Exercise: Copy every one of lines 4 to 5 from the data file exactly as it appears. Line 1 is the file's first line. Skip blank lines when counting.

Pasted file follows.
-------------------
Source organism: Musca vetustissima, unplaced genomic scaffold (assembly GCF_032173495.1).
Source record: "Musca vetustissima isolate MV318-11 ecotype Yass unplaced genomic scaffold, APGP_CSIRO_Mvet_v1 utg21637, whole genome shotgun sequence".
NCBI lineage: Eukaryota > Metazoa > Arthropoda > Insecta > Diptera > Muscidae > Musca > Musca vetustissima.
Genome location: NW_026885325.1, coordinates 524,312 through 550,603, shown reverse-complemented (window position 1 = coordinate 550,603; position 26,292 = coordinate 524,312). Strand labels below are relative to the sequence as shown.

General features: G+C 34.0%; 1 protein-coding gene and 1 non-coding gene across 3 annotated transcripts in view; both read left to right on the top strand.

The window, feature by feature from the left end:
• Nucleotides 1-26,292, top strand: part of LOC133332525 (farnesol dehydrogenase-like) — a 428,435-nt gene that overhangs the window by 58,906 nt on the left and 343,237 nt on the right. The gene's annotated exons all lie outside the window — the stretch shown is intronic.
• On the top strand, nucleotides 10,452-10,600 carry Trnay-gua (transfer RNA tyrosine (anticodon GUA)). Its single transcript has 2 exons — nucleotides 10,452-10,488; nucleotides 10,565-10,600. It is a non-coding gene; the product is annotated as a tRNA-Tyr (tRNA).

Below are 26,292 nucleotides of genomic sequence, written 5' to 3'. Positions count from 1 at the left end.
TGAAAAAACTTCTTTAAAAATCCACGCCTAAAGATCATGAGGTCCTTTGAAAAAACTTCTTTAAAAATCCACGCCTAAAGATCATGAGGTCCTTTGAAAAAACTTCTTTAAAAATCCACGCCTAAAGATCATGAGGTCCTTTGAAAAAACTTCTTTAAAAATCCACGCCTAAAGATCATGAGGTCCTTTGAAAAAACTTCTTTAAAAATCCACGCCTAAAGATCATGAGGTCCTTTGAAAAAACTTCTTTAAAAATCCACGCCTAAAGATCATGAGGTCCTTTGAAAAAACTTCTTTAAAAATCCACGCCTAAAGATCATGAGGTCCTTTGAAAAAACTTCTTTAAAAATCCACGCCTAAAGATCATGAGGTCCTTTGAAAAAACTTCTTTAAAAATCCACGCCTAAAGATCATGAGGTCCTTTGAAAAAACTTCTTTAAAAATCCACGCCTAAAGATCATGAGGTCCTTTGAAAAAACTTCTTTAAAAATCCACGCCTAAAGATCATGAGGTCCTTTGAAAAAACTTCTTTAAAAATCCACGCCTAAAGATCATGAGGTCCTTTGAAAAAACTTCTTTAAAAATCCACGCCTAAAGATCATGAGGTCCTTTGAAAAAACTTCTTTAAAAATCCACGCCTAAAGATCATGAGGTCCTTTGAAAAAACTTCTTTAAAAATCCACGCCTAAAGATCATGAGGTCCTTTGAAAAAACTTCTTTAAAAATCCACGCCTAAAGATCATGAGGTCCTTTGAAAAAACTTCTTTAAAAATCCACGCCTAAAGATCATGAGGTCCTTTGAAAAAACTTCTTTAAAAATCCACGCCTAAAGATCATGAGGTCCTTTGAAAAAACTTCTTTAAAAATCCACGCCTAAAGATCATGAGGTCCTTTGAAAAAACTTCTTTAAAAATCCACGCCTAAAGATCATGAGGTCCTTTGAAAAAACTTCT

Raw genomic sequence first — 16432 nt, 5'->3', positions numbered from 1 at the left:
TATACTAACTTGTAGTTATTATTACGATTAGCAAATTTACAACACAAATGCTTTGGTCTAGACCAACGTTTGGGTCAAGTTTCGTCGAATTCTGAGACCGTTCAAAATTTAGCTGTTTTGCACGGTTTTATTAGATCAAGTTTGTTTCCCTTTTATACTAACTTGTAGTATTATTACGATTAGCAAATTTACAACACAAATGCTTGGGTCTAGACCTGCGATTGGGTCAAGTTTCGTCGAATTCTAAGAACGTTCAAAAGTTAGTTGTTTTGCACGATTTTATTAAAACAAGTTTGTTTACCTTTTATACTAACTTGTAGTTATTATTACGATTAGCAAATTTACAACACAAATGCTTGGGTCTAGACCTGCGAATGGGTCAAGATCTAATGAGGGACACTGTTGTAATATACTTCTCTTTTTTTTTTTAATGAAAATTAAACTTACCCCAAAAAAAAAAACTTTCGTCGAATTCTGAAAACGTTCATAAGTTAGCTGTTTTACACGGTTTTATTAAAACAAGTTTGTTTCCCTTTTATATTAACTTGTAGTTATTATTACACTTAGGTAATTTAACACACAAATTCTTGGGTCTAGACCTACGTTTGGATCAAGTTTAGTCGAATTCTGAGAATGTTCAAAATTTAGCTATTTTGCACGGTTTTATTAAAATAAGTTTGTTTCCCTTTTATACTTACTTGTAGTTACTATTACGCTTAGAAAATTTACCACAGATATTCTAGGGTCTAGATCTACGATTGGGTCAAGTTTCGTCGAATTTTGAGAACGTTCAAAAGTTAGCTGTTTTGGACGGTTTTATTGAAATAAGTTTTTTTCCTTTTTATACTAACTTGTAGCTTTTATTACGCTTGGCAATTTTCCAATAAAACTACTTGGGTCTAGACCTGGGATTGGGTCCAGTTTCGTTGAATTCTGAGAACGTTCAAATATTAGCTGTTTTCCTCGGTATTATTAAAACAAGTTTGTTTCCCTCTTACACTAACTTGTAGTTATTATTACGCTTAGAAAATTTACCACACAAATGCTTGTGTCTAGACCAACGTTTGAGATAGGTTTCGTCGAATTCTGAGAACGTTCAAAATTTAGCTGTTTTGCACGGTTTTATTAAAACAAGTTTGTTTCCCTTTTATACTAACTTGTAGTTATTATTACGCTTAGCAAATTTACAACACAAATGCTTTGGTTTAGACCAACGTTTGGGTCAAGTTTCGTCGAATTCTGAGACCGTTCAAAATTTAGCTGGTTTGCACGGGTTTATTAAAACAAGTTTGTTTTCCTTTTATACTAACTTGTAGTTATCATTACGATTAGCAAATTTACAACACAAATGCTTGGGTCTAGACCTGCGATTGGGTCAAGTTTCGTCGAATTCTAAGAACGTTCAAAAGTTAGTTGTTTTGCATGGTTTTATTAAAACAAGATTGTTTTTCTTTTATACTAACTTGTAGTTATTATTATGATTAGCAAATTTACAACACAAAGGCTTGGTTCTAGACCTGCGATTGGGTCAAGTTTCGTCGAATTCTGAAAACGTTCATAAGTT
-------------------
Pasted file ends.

Genome location: NW_026885325.1, coordinates 524,312 through 550,603, shown reverse-complemented (window position 1 = coordinate 550,603; position 26,292 = coordinate 524,312). Strand labels below are relative to the sequence as shown.

General features: G+C 34.0%; 1 protein-coding gene and 1 non-coding gene across 3 annotated transcripts in view; both read left to right on the top strand.